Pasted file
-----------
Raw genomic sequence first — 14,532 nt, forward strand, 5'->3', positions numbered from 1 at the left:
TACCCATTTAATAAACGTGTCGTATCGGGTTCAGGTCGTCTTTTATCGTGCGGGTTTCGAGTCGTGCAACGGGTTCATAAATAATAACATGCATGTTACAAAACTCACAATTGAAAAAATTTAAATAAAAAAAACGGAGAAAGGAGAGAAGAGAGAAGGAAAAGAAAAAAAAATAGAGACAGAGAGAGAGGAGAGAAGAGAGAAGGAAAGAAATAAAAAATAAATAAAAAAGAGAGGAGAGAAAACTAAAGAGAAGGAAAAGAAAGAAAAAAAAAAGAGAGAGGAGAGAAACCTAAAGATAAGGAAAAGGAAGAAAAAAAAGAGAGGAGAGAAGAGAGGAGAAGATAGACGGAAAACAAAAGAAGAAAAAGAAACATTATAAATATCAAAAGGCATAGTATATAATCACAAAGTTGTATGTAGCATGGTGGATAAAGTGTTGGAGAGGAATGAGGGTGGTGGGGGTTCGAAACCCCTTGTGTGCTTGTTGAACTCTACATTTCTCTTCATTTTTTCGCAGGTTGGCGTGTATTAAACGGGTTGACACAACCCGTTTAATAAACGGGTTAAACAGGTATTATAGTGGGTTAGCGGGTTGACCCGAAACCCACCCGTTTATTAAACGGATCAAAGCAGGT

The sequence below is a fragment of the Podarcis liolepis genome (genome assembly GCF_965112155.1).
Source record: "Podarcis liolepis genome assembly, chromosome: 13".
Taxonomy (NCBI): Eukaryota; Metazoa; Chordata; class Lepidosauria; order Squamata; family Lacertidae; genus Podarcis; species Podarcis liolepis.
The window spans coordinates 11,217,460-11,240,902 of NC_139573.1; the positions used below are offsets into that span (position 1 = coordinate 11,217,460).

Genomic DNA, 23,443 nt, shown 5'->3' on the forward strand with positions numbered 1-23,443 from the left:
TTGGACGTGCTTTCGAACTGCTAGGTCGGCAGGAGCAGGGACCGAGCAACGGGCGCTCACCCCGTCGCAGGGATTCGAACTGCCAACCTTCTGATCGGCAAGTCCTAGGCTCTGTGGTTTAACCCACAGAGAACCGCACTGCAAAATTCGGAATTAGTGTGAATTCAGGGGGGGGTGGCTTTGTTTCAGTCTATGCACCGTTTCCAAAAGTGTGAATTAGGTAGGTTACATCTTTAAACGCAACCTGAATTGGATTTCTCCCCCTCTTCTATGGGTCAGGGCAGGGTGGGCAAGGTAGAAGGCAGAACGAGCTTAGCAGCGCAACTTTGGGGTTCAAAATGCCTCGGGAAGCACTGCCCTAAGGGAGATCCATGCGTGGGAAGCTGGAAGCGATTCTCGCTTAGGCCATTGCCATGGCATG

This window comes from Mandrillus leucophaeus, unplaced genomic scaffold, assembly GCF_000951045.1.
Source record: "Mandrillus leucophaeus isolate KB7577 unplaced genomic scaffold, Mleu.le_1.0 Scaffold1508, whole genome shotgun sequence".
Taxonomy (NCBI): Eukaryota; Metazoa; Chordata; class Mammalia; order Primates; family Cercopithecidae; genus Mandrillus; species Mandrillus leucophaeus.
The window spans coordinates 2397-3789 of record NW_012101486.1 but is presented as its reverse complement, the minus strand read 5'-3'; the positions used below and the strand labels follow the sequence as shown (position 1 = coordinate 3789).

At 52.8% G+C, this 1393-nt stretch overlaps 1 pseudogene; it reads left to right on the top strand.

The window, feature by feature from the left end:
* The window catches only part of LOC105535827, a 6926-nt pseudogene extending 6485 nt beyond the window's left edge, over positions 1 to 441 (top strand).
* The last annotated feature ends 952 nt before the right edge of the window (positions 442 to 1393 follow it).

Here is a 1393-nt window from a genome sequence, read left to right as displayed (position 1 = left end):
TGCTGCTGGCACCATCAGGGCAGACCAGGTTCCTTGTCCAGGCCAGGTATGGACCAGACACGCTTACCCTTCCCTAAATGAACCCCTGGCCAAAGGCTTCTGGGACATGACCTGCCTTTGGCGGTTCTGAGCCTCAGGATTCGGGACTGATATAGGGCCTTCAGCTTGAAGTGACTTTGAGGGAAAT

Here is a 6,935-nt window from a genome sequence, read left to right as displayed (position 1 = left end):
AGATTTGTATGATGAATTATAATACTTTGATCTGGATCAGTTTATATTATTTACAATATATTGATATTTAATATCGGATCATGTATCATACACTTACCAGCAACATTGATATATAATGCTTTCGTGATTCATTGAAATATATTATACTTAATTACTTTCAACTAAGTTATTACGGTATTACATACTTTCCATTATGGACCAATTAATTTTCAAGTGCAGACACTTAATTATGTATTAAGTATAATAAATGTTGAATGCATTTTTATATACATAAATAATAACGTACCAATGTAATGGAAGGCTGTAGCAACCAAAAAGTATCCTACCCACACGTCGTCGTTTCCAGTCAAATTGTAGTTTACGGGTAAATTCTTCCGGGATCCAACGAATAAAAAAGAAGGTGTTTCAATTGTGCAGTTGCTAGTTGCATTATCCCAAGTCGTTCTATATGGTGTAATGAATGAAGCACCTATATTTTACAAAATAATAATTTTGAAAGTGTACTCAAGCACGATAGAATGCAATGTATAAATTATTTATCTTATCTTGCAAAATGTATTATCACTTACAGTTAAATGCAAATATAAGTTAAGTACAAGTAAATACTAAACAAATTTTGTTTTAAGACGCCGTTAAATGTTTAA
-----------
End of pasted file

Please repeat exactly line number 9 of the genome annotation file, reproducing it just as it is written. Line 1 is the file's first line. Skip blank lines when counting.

This window comes from Mandrillus leucophaeus, unplaced genomic scaffold, assembly GCF_000951045.1.